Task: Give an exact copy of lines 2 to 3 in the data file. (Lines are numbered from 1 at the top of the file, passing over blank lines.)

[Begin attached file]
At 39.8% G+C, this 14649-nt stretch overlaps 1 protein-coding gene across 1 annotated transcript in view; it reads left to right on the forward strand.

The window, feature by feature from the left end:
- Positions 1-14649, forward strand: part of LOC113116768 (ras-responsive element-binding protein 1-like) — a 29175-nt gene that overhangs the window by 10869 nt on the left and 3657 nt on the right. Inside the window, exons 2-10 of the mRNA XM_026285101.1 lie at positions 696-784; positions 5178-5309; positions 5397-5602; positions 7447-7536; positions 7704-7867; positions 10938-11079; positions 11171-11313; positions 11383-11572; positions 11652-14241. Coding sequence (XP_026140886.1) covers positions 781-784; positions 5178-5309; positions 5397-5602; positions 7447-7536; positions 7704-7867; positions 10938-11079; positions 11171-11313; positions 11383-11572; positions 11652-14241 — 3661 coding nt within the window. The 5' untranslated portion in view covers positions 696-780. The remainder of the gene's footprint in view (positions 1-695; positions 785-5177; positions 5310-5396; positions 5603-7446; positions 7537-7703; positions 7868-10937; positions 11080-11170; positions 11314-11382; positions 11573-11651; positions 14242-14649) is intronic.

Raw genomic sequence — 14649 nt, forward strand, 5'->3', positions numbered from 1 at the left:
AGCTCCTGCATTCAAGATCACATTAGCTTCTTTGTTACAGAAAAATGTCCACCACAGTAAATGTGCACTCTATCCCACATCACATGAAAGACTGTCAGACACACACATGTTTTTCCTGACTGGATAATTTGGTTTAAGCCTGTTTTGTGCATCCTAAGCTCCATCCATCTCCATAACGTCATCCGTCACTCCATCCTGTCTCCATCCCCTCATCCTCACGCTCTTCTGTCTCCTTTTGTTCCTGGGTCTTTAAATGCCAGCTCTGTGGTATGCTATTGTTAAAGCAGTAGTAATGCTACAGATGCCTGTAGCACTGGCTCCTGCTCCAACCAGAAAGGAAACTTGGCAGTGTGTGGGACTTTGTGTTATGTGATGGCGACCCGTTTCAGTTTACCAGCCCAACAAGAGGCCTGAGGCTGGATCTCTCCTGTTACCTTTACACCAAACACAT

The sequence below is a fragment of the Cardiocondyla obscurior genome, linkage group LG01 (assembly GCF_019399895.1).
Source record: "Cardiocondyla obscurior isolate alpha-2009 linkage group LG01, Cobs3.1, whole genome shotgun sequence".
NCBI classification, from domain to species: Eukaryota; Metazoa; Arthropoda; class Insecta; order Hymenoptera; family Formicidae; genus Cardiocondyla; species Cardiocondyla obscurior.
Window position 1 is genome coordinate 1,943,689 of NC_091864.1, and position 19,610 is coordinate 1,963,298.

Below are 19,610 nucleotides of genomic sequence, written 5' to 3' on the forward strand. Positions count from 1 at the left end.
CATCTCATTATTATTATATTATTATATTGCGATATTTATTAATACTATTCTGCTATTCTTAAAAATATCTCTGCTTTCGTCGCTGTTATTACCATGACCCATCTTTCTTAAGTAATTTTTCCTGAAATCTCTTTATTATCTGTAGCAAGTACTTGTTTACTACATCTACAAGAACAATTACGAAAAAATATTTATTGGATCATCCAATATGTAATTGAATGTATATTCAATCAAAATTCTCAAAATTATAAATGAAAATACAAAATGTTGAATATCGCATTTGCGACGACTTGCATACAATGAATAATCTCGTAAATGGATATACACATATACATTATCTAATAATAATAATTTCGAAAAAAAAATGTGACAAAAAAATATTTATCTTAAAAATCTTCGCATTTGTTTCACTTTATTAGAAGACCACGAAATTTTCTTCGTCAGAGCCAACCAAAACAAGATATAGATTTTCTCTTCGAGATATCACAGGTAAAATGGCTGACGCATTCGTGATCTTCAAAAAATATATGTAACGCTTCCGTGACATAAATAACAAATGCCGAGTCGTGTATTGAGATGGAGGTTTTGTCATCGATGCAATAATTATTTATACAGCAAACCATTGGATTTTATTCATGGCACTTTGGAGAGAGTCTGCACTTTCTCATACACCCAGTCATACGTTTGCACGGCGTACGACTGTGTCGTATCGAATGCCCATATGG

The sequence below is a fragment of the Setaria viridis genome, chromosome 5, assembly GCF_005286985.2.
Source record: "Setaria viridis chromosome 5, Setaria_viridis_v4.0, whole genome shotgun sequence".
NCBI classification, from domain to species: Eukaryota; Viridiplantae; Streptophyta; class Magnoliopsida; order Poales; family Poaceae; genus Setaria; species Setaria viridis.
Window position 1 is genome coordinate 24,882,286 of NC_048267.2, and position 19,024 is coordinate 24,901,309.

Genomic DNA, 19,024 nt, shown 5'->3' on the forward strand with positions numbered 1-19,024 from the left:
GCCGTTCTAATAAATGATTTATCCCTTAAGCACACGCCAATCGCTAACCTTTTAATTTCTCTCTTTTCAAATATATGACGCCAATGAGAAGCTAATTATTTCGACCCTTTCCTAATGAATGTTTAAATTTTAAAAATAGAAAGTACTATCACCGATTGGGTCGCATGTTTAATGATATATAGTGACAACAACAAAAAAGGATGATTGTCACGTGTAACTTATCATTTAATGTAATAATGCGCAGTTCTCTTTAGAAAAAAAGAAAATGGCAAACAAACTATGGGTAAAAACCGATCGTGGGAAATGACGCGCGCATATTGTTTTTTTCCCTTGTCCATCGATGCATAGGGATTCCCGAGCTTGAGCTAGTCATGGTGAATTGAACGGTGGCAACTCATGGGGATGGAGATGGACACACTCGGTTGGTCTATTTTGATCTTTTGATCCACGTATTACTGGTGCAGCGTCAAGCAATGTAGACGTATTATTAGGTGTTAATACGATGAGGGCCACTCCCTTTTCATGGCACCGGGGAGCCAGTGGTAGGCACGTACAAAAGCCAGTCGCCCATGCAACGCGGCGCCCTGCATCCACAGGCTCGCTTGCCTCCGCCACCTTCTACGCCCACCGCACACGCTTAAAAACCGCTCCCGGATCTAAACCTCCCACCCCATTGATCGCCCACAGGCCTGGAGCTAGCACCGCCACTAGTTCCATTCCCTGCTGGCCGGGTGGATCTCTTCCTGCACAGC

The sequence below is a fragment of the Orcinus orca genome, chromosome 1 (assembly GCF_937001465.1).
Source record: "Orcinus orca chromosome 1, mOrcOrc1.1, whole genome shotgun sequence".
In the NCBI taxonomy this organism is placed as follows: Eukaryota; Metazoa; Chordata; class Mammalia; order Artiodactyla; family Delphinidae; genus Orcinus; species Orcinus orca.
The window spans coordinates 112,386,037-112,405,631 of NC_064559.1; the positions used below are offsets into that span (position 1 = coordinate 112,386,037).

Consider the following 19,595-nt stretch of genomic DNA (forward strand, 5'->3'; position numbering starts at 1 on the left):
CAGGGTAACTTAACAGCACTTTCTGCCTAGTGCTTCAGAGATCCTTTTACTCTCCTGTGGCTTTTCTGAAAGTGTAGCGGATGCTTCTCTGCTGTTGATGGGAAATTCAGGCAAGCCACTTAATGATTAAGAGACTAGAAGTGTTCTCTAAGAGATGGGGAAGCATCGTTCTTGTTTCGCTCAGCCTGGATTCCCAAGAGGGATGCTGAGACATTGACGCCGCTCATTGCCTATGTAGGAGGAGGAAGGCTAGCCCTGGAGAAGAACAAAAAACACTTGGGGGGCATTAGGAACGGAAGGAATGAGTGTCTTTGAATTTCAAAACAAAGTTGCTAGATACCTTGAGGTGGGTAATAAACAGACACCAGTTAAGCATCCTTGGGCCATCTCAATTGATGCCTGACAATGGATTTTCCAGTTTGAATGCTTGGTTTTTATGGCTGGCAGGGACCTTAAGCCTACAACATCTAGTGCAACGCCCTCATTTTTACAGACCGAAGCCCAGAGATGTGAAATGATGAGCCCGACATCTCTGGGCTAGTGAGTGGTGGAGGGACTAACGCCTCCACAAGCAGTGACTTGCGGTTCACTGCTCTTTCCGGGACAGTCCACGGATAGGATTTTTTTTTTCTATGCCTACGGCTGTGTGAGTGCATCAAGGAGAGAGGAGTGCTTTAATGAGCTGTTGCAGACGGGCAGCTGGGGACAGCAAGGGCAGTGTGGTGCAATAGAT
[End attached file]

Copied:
The window, feature by feature from the left end:
- Positions 1-14649, forward strand: part of LOC113116768 (ras-responsive element-binding protein 1-like) — a 29175-nt gene that overhangs the window by 10869 nt on the left and 3657 nt on the right. Inside the window, exons 2-10 of the mRNA XM_026285101.1 lie at positions 696-784; positions 5178-5309; positions 5397-5602; positions 7447-7536; positions 7704-7867; positions 10938-11079; positions 11171-11313; positions 11383-11572; positions 11652-14241. Coding sequence (XP_026140886.1) covers positions 781-784; positions 5178-5309; positions 5397-5602; positions 7447-7536; positions 7704-7867; positions 10938-11079; positions 11171-11313; positions 11383-11572; positions 11652-14241 — 3661 coding nt within the window. The 5' untranslated portion in view covers positions 696-780. The remainder of the gene's footprint in view (positions 1-695; positions 785-5177; positions 5310-5396; positions 5603-7446; positions 7537-7703; positions 7868-10937; positions 11080-11170; positions 11314-11382; positions 11573-11651; positions 14242-14649) is intronic.